|Publication number||US4236449 A|
|Application number||US 06/043,525|
|Publication date||Dec 2, 1980|
|Filing date||May 29, 1979|
|Priority date||May 29, 1979|
|Publication number||043525, 06043525, US 4236449 A, US 4236449A, US-A-4236449, US4236449 A, US4236449A|
|Inventors||Earl T. Price|
|Original Assignee||Earl T. Price|
|Export Citation||BiBTeX, EndNote, RefMan|
|Patent Citations (14), Referenced by (9), Classifications (7)|
|External Links: USPTO, USPTO Assignment, Espacenet|
1. Field of Invention
This invention relates to a sensing device for use in high-speed continuous paper feeding printing presses. In particular, the invention relates to a hub speed sensor for a roll of paper for use in a system which automatically joins the newsprint of a spent web to the newsprint of a fresh web in an operating printing press environment.
High volume presses, such as letterpress type presses used in newspaper printing, require continuous feed of newsprint. A press run generally consumes much more paper than is provided in a single roll of newsprint. In order to prevent frequent disruption of press runs, machines have been developed for automatically joining fresh newsprint webs to spent webs during a press run while newsprint if feeding at a rate of several hundred feet per minute. A letterpress having a press feeding system with this capability is the Goss brand continuous roll newspaper printing presses manufactured by MGD Graphic Systems of Chicago, Il.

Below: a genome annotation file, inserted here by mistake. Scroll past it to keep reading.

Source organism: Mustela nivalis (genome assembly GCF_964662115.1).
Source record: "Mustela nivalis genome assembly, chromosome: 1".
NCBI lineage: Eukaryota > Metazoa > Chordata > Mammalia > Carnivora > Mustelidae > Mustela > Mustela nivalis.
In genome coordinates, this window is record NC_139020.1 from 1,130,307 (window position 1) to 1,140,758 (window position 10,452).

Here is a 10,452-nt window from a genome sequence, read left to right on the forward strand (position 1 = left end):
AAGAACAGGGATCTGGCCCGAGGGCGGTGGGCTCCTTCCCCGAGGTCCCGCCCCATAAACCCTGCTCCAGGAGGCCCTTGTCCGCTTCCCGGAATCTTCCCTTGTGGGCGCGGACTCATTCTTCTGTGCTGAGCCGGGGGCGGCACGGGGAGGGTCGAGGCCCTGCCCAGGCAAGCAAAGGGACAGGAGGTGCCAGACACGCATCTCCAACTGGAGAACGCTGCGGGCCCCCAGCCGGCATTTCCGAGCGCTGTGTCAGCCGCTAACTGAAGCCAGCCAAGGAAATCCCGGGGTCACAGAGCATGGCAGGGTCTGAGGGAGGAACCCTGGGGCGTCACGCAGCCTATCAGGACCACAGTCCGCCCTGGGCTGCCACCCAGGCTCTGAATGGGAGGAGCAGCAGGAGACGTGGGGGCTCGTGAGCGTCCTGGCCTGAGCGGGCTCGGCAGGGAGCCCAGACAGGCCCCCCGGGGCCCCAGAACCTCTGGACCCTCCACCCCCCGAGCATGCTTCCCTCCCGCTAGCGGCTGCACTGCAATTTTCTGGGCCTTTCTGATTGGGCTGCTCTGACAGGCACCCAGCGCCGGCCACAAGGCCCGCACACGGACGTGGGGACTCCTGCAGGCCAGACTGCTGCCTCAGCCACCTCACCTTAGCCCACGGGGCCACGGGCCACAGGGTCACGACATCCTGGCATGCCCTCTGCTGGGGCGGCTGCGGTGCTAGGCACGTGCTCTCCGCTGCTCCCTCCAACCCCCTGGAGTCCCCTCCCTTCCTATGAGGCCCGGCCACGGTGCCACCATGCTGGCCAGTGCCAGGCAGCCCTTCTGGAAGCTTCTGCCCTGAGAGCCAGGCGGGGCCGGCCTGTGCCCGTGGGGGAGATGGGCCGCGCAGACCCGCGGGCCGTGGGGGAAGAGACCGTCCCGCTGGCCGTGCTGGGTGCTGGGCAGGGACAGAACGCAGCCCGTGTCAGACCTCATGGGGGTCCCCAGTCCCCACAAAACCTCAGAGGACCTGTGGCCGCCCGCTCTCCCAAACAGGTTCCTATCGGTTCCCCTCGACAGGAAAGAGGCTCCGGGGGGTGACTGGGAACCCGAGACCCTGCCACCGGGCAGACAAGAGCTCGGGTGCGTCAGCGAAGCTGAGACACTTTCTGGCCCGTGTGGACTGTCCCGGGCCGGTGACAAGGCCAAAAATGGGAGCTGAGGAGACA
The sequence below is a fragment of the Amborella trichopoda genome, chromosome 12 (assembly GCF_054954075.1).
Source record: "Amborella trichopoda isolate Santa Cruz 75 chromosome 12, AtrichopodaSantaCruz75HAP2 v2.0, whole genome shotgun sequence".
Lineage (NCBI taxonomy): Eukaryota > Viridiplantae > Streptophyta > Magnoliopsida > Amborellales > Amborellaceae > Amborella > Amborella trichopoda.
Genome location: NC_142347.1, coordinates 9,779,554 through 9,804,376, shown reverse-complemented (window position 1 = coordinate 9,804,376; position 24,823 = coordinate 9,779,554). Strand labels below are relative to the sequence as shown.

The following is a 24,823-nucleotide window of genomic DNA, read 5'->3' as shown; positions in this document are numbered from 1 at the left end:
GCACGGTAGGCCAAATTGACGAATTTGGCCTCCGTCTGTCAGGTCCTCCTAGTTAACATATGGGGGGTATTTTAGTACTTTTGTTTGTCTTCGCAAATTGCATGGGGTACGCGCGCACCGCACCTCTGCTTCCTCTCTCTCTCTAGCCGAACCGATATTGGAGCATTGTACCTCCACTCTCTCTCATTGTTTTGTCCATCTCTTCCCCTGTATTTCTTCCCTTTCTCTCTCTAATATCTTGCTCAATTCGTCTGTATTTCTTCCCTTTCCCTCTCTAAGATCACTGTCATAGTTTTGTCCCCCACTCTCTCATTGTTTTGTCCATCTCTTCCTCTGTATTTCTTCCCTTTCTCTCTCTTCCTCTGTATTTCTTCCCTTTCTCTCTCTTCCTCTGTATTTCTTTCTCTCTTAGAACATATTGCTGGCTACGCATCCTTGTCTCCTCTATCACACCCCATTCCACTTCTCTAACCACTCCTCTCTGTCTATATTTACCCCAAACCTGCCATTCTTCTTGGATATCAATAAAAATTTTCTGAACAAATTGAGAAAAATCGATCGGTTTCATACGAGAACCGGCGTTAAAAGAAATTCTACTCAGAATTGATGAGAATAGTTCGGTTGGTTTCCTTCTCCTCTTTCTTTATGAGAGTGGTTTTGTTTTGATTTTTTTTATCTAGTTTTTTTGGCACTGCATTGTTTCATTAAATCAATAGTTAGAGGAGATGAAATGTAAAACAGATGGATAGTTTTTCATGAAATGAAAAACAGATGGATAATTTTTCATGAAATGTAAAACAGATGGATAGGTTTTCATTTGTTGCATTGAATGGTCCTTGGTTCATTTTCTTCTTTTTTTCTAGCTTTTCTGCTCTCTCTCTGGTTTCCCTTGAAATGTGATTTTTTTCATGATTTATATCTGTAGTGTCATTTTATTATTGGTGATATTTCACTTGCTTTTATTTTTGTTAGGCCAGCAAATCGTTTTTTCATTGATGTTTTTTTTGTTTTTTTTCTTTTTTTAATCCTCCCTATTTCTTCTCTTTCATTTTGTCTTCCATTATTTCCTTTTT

The Goss type newspaper presses have a web feeding system employing a three pointed star wheel assembly having three hubs for supporting three webs of newsprint. The star wheel assembly is rotated about a central axis so that at any one time a first web can be feeding, a second web can be standing by and a third web, if spent, can be unloaded and the hub can be reloaded with a fresh web.
In operation, a newsprint web feeds at such a high speed that a mechanism must be provided for automatically sensing the approaching exhaustion of a web and for automatically attaching the fresh web to the nearly spent web. This process operates as follows. A sensor is provided to sense the impending run-out of the newsprint web in feed to the presses. At a predetermined signal or series of signals prior to web run-out, the second newsprint web is rotated on the star wheel assembly into a position in near tangent to the newsprint feed path. The fresh web is spun up to feed speed and synchronized with the newsprint feed. At a second signal or predetermined set of signals indicating speed and position synchronism between the beginning of the fresh web and the newsprint feed path, the newsprint feed is slapped against the second web and cleaved from the nearly exhausted feed web. The pressure against the second web causes an adhesive paste on the beginning of the second web to seize the end of the newsprint feed of the previous web, thereby providing an uninterrupted newsprint feed. The exhausted web of the star wheel can thereafter be removed and the hub can be reloaded so that a fresh web is available for subsequent use.